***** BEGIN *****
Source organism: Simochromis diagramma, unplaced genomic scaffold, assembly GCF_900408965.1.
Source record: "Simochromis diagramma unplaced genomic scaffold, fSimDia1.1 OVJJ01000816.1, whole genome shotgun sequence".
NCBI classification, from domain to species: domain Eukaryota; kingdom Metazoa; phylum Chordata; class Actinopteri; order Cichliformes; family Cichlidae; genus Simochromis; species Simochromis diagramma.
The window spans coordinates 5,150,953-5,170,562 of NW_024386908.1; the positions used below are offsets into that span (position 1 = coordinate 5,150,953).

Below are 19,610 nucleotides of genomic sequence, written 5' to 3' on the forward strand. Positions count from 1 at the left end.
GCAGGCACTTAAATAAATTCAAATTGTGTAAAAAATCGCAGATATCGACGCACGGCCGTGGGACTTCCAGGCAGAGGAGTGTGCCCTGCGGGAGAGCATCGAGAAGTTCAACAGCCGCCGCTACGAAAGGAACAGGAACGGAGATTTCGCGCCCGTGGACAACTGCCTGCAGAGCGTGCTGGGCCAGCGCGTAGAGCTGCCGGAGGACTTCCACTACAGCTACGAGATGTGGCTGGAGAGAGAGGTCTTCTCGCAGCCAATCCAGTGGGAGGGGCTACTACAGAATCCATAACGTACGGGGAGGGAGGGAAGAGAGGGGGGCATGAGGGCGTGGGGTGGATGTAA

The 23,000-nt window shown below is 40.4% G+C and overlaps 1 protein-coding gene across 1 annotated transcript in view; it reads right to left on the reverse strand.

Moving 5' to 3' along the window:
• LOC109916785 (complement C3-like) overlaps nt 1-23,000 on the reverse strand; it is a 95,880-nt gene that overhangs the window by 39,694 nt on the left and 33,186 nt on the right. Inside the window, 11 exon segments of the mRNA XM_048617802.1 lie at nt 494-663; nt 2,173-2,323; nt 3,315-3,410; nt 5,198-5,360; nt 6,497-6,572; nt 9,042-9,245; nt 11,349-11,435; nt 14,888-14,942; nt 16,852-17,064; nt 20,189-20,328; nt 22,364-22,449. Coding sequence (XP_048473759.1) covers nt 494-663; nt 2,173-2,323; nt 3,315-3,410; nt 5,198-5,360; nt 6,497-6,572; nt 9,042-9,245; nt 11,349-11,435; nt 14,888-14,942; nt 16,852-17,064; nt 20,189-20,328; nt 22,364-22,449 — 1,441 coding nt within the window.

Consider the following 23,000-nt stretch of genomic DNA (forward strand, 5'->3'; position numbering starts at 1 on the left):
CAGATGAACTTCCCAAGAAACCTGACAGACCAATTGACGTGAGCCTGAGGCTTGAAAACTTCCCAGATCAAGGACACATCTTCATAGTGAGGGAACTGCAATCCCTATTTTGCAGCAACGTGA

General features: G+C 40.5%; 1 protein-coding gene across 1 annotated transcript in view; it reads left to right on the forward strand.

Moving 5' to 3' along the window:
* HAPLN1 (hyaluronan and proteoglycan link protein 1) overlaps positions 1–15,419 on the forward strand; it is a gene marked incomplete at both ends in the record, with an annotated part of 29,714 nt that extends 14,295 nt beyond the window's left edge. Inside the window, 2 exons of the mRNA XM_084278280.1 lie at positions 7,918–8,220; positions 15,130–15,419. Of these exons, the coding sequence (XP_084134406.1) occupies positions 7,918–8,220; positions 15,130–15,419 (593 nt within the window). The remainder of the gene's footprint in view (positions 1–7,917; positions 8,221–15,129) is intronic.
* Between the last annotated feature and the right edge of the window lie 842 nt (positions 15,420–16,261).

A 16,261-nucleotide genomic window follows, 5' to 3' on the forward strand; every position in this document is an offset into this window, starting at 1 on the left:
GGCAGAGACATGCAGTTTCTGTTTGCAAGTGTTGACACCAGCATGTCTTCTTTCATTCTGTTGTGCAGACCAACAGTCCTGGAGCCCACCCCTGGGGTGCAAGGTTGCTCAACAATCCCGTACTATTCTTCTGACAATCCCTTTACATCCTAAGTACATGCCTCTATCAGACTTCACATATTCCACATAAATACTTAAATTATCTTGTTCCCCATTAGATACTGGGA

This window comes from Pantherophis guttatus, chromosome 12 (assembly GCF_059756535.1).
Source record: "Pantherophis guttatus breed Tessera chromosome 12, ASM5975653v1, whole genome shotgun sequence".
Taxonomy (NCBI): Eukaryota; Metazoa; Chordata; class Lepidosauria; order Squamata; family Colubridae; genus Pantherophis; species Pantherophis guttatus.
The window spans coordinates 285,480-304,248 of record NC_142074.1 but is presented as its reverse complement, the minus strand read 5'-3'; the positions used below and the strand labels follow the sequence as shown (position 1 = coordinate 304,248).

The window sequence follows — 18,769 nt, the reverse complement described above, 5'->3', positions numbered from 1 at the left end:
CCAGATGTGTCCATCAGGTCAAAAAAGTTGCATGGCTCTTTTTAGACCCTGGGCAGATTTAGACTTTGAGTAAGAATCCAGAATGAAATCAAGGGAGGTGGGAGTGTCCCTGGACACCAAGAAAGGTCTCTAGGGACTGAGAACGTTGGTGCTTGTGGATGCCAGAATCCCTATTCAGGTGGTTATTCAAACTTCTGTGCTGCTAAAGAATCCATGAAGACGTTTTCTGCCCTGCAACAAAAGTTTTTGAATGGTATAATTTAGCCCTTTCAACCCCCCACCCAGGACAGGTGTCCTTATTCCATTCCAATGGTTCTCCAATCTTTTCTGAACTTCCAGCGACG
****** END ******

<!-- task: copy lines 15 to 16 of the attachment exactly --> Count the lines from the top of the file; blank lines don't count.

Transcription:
* Between the last annotated feature and the right edge of the window lie 842 nt (positions 15,420–16,261).

A 16,261-nucleotide genomic window follows, 5' to 3' on the forward strand; every position in this document is an offset into this window, starting at 1 on the left: